Forum Index > Public Lands Stewardship > A population of hard-to-eradicate ‘super pigs’ in Canada is threatening to invade the US
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altasnob
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altasnob
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PostWed Nov 22, 2023 9:21 am 
Pigs are not native to North America. While they’ve roamed parts of the continent for centuries, Canada’s problem dates back only to the 1980s when it encouraged farmers to raise wild boar. The market collapsed after peaking in 2001 and some frustrated farmers simply cut their fences, setting the animals free. They are often crossbreeds that combine the survival skills of wild Eurasian boar with the size and high fertility of domestic swine to create a “super pig” that’s spreading out of control. The feral swine has been called “the most invasive animal on the planet” and “an ecological train wreck.” The pigs are very good at surviving Canadian winters. Smart, adaptable and furry, they eat anything, including crops and wildlife. They tear up land when they root for bugs and crops. They can spread devastating diseases to hog farms like African swine fever. And they reproduce quickly. A sow can have six piglets in a litter and raise two litters in a year. That means 65% or more of a wild pig population could be killed every year and it will still increase. Hunting just makes the problem worse. The success rate for hunters is only about 2% to 3% and several states have banned hunting because it makes the pigs more wary and nocturnal — tougher to track down and eradicate. https://apnews.com/article/wild-pigs-feral-swine-canada-minnesota-border-e59a542efb3c64d5f4b136fc137b7665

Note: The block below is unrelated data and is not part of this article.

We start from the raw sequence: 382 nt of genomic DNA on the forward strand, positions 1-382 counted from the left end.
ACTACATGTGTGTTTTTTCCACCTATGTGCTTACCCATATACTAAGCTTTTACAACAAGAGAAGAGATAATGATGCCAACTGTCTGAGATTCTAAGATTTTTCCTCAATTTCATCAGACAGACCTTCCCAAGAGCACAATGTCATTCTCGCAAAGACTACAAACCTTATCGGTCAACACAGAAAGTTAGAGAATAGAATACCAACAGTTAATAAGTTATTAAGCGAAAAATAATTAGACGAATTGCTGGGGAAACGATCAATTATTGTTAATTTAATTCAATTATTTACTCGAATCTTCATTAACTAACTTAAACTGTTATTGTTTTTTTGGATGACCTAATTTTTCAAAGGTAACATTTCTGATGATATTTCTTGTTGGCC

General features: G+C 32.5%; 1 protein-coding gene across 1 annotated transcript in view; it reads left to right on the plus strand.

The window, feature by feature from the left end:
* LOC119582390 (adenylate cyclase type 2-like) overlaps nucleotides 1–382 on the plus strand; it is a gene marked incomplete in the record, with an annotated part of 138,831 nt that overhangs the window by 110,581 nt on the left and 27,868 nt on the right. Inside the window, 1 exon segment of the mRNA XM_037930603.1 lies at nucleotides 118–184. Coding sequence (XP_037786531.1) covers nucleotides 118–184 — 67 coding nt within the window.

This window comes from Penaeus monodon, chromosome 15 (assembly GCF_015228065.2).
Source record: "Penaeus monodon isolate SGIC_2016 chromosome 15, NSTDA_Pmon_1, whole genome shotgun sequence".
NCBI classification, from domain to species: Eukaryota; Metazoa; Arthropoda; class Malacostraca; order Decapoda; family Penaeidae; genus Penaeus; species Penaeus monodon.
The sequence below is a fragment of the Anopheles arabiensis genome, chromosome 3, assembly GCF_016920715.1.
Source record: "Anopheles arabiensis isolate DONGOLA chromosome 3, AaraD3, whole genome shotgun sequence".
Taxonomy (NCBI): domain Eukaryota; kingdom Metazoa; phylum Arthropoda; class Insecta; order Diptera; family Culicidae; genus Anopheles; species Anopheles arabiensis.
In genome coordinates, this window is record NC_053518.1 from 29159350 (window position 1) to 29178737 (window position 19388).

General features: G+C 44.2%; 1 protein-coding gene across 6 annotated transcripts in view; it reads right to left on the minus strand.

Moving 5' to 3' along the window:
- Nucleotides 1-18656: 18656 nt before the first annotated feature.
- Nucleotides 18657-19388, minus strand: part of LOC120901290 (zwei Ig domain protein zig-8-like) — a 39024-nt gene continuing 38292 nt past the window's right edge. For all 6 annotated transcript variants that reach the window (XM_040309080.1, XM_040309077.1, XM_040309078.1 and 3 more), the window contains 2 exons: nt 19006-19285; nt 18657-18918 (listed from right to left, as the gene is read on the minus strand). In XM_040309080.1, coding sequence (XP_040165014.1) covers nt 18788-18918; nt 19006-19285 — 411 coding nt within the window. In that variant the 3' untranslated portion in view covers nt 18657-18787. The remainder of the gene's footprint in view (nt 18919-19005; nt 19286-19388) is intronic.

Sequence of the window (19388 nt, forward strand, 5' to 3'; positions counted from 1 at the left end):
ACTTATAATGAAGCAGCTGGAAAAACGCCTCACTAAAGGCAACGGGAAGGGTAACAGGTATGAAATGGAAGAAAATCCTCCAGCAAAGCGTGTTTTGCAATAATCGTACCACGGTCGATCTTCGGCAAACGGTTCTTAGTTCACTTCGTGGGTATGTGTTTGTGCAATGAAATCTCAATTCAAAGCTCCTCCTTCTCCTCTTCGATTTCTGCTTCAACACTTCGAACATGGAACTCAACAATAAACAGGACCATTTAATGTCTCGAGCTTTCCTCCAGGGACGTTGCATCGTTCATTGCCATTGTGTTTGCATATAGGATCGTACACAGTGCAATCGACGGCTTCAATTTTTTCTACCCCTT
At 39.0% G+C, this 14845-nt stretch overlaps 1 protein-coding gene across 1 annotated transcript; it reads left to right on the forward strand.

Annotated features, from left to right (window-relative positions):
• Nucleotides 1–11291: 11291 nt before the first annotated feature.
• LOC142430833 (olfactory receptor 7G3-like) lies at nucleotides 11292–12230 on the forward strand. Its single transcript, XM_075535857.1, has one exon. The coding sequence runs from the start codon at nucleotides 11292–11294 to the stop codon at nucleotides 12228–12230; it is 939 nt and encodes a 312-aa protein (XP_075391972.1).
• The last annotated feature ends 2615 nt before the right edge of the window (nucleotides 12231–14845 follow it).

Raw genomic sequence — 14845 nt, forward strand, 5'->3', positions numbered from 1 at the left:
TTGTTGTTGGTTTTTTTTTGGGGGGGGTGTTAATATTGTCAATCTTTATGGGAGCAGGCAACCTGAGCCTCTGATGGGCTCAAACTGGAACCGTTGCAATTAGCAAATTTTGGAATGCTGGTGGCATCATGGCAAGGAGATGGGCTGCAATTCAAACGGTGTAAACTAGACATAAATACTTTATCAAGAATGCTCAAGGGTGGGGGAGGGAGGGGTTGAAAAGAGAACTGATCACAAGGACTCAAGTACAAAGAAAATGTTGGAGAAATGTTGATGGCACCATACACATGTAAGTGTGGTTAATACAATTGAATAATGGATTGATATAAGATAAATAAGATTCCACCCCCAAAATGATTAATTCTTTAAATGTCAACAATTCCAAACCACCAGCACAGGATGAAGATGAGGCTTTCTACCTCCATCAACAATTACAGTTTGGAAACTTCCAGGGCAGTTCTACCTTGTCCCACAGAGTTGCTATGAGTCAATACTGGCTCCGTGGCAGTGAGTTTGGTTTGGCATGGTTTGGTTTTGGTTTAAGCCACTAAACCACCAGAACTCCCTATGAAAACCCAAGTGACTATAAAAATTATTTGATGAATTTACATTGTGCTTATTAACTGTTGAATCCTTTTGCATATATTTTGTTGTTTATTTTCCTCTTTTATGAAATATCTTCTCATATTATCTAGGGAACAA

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Pyrites
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PostWed Nov 22, 2023 10:33 am 
How are they different from the boars let loose several times in the Skagit, and all killed out each time? One wonders if WDFW knew exactly who released them each time, but not to a courtroom level of evidence, or if so, they chose not to alienate that entitled locals.

Keep Calm and Carry On? Heck No. Stay Excited and Get Outside!
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treeswarper
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PostWed Nov 22, 2023 12:44 pm 
Time to publicize that they can be hunted without the need of a license or seasons. I know of some yahoos who like to take their hounds out at night to chase and harass wildlife. How could this be less fun for them?

What's especially fun about sock puppets is that you can make each one unique and individual, so that they each have special characters. And they don't have to be human––animals and aliens are great possibilities

Chief Joseph
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Chief Joseph
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Chief Joseph
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PostWed Nov 22, 2023 11:46 pm